And this is an interesting part in comparing previous plays and our previous director to the new play and the new director. While Julia's choices of plays were much less complex in the actual building of the stage, they were actually multiple-room plays. And Julia was pretty much forced into the role of director by necessity that first time. Compare that to Rita, who came to us and volunteered to take Bastian's one-room play, with its multiple exits (physically, our stage has two) and oodles of props. The plays' complexities were almost the opposite.

Personally, I preferred Rita's way of laying out a scene. Rita tended to work more with walks and motion, with pictures, and tried a few more daring things. On the other hand, Julia was much better at organizing everything in a way that didn't involve long waits. Where Julia occasionally seemed set in her ways and was hard to sway in her decisions, Rita tended to be rather fleeting, and many of her decisions seemed ad-hoc (even though I suspect they weren't, and she just couldn't get through her lists, or didn't remember her mental list-taking accurately).

She also had a tendency to get confused with act and scene numbers, which sometimes meant what she was saying made no sense to us until one of us peeked over her shoulder and signed to us what scene she was on about. But communication is hard, especially when you're re-working your mental picture of the play in the background. I guess Julia was just a natural at that.

Rita also had the benefit of learning from Julia's previous mistakes (probably not the least because she liked to consult with Julia and Mr. Butz, the director of the German drama group, and also some others who offered advice): She tackled the "mass scenes" first, to focus on smaller, individual scenes later, just like Julia had done the second time round.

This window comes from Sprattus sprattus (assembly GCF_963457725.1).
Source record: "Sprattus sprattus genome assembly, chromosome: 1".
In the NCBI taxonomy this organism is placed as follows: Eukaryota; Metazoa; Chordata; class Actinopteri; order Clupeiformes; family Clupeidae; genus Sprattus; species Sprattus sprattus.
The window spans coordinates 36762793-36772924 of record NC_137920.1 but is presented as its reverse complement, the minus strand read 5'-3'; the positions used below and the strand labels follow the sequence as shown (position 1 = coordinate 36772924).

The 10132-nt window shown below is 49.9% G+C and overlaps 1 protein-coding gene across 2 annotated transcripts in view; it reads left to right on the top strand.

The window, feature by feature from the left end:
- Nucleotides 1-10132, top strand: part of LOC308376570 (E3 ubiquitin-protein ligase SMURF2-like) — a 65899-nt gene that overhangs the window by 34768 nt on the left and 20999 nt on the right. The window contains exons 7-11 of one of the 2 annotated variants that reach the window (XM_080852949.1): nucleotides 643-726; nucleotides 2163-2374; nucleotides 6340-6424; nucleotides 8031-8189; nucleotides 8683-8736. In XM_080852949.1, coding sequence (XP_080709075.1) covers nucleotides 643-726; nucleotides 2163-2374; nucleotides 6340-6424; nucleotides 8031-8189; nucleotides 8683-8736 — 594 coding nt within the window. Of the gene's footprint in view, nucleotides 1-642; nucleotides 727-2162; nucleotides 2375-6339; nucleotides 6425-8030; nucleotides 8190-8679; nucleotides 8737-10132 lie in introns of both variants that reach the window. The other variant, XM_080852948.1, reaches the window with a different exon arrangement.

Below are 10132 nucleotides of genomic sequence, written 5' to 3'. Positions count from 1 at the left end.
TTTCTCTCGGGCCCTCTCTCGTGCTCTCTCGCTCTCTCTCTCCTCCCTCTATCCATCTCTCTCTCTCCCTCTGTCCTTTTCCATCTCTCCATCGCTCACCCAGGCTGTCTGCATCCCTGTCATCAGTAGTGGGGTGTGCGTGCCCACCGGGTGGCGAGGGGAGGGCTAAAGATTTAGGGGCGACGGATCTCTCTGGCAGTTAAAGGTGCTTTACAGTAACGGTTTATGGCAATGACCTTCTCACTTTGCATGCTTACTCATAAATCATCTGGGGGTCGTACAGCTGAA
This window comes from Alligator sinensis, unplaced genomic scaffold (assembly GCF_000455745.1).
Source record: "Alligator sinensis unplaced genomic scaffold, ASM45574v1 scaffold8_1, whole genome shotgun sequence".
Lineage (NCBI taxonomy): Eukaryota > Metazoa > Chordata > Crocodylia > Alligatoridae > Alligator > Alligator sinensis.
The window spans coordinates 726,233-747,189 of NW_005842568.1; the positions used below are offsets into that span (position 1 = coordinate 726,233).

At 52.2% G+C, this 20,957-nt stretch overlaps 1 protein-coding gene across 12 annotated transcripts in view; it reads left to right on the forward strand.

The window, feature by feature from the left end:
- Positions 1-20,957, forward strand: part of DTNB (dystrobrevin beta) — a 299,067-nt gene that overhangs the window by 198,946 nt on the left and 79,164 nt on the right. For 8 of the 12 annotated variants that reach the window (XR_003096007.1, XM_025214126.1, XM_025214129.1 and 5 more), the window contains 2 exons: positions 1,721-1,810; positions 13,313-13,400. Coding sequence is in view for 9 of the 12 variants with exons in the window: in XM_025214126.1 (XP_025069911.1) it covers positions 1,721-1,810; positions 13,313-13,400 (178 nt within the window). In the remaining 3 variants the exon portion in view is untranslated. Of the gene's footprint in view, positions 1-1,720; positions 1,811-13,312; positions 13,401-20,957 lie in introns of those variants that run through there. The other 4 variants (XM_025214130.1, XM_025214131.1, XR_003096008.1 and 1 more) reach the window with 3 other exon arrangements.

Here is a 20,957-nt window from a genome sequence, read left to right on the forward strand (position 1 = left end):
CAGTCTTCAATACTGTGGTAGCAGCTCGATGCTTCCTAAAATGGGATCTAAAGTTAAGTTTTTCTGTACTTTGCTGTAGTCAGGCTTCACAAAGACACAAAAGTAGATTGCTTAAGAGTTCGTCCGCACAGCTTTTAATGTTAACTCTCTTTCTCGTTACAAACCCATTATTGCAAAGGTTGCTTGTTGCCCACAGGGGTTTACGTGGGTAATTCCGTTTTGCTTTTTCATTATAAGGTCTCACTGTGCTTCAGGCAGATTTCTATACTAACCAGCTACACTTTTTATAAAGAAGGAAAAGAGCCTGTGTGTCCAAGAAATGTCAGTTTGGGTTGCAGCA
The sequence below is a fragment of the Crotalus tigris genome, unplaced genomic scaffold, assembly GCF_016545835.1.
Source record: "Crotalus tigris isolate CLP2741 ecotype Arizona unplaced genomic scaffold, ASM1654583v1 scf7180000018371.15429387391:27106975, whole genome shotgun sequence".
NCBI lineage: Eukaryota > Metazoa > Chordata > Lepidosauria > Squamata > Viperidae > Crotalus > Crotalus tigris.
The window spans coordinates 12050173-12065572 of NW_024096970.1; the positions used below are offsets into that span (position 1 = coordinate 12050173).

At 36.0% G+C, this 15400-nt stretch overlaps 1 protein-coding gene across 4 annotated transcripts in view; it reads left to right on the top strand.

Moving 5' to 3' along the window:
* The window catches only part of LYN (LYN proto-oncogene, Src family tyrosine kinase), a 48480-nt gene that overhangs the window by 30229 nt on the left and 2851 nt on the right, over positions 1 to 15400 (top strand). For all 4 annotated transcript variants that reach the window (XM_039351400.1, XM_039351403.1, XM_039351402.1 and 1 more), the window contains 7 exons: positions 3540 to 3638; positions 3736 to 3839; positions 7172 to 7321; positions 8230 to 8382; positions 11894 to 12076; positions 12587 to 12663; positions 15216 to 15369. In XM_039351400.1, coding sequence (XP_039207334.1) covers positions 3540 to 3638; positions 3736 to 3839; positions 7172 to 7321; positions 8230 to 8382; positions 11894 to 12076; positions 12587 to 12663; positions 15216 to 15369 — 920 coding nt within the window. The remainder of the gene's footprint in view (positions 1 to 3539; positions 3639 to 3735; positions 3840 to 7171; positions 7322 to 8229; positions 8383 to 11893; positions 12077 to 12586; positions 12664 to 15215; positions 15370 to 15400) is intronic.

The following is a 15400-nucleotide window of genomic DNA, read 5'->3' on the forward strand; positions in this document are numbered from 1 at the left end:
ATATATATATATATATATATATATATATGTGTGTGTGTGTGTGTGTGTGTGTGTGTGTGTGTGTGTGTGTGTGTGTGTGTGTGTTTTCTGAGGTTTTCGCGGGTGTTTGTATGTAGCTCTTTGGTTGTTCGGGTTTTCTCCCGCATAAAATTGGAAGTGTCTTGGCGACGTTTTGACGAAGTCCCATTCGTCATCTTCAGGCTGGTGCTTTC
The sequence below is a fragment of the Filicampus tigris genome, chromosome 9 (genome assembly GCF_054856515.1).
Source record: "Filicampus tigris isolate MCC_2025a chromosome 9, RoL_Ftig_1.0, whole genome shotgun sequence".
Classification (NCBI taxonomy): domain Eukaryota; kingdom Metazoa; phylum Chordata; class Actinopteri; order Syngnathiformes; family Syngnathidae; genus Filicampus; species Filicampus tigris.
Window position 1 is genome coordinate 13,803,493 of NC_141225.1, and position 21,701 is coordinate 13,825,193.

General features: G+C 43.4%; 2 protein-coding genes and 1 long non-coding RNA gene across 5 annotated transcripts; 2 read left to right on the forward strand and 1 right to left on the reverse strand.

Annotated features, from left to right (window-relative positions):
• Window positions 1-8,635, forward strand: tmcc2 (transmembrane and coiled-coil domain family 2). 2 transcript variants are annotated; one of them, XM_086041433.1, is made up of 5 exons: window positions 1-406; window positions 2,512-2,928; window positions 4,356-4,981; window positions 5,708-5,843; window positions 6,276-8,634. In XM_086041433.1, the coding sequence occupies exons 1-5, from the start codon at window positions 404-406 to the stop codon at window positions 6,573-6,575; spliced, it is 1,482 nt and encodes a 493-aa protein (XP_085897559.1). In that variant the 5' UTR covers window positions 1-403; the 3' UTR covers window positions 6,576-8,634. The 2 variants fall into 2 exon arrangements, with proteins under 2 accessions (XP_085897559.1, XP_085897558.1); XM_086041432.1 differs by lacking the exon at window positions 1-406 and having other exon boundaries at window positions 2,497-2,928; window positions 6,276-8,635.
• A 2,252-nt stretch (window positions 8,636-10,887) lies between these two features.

On the other hand, I think she underestimated the technical and organizational aspects of a play. For example, I'd expect a director, or someone appointed by the director, to go through the play some time alone to collect a list of props that need to be moved between places, and a list of other preparatory things that need to be done to the set. Rita did that during dress rehearsal, by sitting down with some huge posters with all of us in attendance. And she did it in a fairly confusing way, jumping around between scenes, and with not quite enough structure. And most of all, she did it in a "frontal lecture"-kind of way. With us for input, but with her doing all the writing. She could have delegated the writing, so we could discuss while someone else could take the time for the large letters.